Walmsley doesn't want to see Neepawa miss the train


By Kate Jackman-Atkinson

The Neepawa Banner

A desire to give back to the community motivated Don Walmsley’s decision to run in the Neepawa byelection. The long-time resident is hoping to help shape Neepawa’s future.

Walmsley has spent 33 years in the community and said that it has been a great home for his family. He has been involved in community groups and committees, but said that he would like the opportunity to give back to the greater community, “looking at the town as a whole”.

With the town undergoing dramatic changes in the last few years, Walmsley thinks council needs to look at different ways of doing things. “The demographics of our community have changed significantly.  As a result, [it’s] changed how we have to look at the way we do things and the direction that the community needs to take,” he said. The Town can’t necessarily carry on doing things as they have been done in the past, Walmsley added.

This growth has expanded both the labour pool and the town’s population of children and has created both challenges and opportunities.

Talking to community members, Walmsley said that top of mind issues are the new hospital and fire hall. “Those are issues that the Town needs to deal with,” he said.

Talking about the hospital, Walmsley said, “The question becomes: One, I don’t think anyone disagrees that we need a [new] hospital. Two, the question is where to put it.” He continued, saying, “When the decision [for a Franklin location for the hospital] was floated, that was before [Neepawa] had such a dramatic change.  The time has come for us to re-look at that. We may come back to the same response, [but] we are obligated to look at what best meets the needs of the community.”

Housing is another issue of great importance to the community.  While Walmsley praised the work done in the community already, he said that as a council, they have to make decisions not just for the present, but also for the future. “Every council lays some groundwork down for succeeding councils…. What are we leaving behind?” he said.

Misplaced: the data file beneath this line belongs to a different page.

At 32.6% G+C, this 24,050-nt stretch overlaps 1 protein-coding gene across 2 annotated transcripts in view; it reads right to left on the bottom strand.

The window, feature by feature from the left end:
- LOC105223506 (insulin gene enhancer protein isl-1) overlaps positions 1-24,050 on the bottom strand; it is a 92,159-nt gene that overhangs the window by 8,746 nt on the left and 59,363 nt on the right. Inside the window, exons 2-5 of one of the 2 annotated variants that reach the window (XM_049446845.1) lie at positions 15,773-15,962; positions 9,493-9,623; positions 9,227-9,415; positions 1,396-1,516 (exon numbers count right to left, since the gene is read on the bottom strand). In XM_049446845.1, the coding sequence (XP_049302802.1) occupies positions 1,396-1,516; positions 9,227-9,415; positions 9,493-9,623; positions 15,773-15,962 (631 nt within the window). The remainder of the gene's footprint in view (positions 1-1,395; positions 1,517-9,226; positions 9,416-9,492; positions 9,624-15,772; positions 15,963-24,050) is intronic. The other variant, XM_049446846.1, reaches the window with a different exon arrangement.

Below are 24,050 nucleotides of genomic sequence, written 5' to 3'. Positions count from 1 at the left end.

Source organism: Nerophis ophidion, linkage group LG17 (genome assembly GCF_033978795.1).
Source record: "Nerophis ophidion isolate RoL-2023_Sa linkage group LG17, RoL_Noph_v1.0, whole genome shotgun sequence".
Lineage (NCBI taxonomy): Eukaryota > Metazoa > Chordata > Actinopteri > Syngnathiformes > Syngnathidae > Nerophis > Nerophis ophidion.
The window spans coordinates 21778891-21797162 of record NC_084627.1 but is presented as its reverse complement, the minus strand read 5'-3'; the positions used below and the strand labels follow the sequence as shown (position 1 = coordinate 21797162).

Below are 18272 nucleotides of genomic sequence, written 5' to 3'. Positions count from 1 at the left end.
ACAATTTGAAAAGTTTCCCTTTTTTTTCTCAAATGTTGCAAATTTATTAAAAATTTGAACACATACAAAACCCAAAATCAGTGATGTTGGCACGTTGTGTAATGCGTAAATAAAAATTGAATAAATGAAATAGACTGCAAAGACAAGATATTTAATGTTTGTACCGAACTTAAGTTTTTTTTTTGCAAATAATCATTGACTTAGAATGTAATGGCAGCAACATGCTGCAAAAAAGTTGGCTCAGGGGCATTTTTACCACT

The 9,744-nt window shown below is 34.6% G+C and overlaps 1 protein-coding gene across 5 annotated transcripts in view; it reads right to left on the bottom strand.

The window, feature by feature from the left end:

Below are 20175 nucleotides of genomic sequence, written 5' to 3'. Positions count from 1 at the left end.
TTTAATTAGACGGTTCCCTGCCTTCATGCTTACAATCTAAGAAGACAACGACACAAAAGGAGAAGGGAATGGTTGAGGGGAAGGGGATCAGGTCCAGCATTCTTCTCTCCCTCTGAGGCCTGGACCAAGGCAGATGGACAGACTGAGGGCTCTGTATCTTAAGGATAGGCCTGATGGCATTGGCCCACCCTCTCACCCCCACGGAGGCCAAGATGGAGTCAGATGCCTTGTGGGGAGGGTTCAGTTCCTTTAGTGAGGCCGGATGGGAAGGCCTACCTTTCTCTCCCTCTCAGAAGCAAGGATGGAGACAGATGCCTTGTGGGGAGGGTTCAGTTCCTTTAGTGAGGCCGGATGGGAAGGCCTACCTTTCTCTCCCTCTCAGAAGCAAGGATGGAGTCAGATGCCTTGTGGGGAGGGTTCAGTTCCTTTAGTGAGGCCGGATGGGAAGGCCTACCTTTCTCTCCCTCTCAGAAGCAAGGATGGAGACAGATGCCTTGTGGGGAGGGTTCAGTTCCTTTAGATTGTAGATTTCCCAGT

Since retiring from a 27-year-long career with the provincial department of Child and Family Services, Walmsley has done a variety of jobs in the community, including working with Settlement Services as well as helping area businesses streamline their processes. He explains that he has extensive experience with planning; logical and empirical decision making and being part of a collaborative process. He praised council’s recent work on improving their processes. He said that accountability, transparency and making the best decisions for the greatest number are key priorities for any council.

Looking to the future of the town, Walmsley said, “The future is exciting, dynamic, challenging and I want to be part of that. I think I can bring skills to the table that will allow me to play a positive role in that whole process.”  He added that council’s current combination of long-time councillors and new faces, with experience in other areas, is positive. “The combination really bodes well,” he noted 

Walmsley said, “I think it’s time for me to step up the challenge.  We [the Town] either are able to capitalize [the opportunities] it or we miss the train as it leaves the station. And I don’t want to miss the train. I want us to catch that train.”

Advance voting took place June 1 and voters will head to the polls on June 17 in the byelection to elect a new councillor.